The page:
Figure 4.20 "Final Health Care Pie Chart" shows the completed pie chart. You can quickly see that Health Insurance and Out of Pocket made up the majority of health-care spending in 1969. Similar to the column chart, the key to creating an effective pie chart is the number of categories presented on the chart. Although there are no specific limits for the number of categories you can use on a pie chart, a good rule of thumb is ten or less. As the number of categories exceeds ten, it becomes more difficult to identify key categories that make up the majority of the total. In this example, it is easy to see that two categories compose 75% of the total.

Figure 4.20 Final Health Care Pie Chart

### Skill Refresher: Inserting a Pie Chart

1. Highlight a range of cells that contain the data you will use to create the chart.
2. Click the Insert tab of the Ribbon.
3. Click the Pie button in the Charts group.
4. Select a format option from the Pie Chart drop-down menu.

## Percent of Total Trend: Stacked Column Chart

Follow-along file: Continue with Excel Objective 4.00. (Use file Excel Objective 4.07 if starting here.)

### Lesson Video: Stacked Column Chart (Percent of Total Trend)

The last chart type we will demonstrate is the stacked column chartA chart used to show how a percent of total changes over time or between two or more entities.. We use a stacked column chart to show how a percent of total changes over time. For example, the data on the Health Care worksheet shows spending by source for 1969 and 2009. A stacked column chart can show whether there is any change in the percent of total for each source between the two years. The Y axis of the chart shows the percentage from 0% to 100%. The X axis shows the two years: 1969 and 2009. The following steps explain how to create this chart:

1. Highlight the range A2:C7 on the Health Care worksheet.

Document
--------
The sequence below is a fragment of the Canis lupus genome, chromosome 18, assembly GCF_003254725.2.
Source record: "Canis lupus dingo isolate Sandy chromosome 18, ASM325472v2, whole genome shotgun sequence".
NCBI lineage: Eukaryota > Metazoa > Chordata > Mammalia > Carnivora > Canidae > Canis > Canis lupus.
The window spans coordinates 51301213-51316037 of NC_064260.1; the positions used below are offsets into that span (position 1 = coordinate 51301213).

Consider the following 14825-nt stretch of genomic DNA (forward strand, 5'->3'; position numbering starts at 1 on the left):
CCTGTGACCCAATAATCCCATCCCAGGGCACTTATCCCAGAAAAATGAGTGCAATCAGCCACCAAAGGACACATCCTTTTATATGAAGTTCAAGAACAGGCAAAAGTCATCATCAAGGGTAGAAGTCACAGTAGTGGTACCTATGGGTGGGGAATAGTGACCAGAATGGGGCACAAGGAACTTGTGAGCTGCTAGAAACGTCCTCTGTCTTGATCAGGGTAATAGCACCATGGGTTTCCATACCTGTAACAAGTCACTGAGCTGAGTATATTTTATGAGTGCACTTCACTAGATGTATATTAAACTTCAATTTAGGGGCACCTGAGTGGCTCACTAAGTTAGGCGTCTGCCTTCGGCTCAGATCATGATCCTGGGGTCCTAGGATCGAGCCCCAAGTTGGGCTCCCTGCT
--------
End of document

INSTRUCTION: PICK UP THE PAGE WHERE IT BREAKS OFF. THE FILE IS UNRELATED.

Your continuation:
2. Click the Insert tab of the Ribbon.
3. Click the Column button in the Charts group of commands. Select the 100% Stacked Column format option from the drop-down list (see Figure 4.21 "Selecting the 100% Stacked Column Format").

Figure 4.21 Selecting the 100% Stacked Column Format

Figure 4.22 "Initial Construction of the 100% Stacked Column Chart" shows the column chart that is created after selecting the 100% Stacked Column format option. As mentioned, the goal of this chart is to show the percentages on the Y axis and the years 1969 and 2009 on the X axis. However, notice that Excel places the spend sources on the X axis. The remaining steps explain how to correct this problem and complete the chart:

Figure 4.22 Initial Construction of the 100% Stacked Column Chart

4. Click the Switch Row/Column button in the Design tab on the Chart Tools section of the Ribbon. This reverses the legend and current X axis categories (see Figure 4.22 "Initial Construction of the 100% Stacked Column Chart").
5. Click and drag the chart so the upper left corner is in the middle of cell E19.
6. Resize the chart so the left side is locked to the left side of Column E, the right side is locked to the right side of Column N, the top is locked to the top of Row 19, and the bottom is locked to the bottom of Row 37.
7. Click the legend one time and press the DELETE key on your keyboard.
8. Click the Layout tab on the Chart Tools section of the Ribbon.
9. Click the Data Table button in the Labels group of commands and select the Show Data Table with Legend Keys option from the drop-down menu. This is another way of displaying a legend for a column chart along with the numerical values that make up each component.
10. Click the Chart Title button in the Layout tab of the Chart Tools section of the Ribbon.
11. Select the Above Chart option for the drop-down menu.
12. Click the chart title two times. Delete the generic chart title name and type Change in Health Care Spend Source.

Figure 4.23 "Final 100% Stacked Column Chart" shows the final stacked column chart. Notice that the Out of Pocket category, or the amount of cash people paid for health-care expenses, decreased significantly from 1969 to 2009. However, the Health Insurance category increased significantly from 1969 to 2009. Overall, the chart shows that the total out-of-pocket and health insurance expense increased significantly from 1969 to 2009. These two categories made up approximately 75% of total health-care spending in 1969. By 2009, these two categories increased to over 80% of total health-care spending.

Figure 4.23 Final 100% Stacked Column Chart

### Skill Refresher: Inserting a Stacked Column Chart

1. Highlight a range of cells that contain data that will be used to create the chart.
2. Click the Insert tab of the Ribbon.
3. Click the Column button in the Charts group.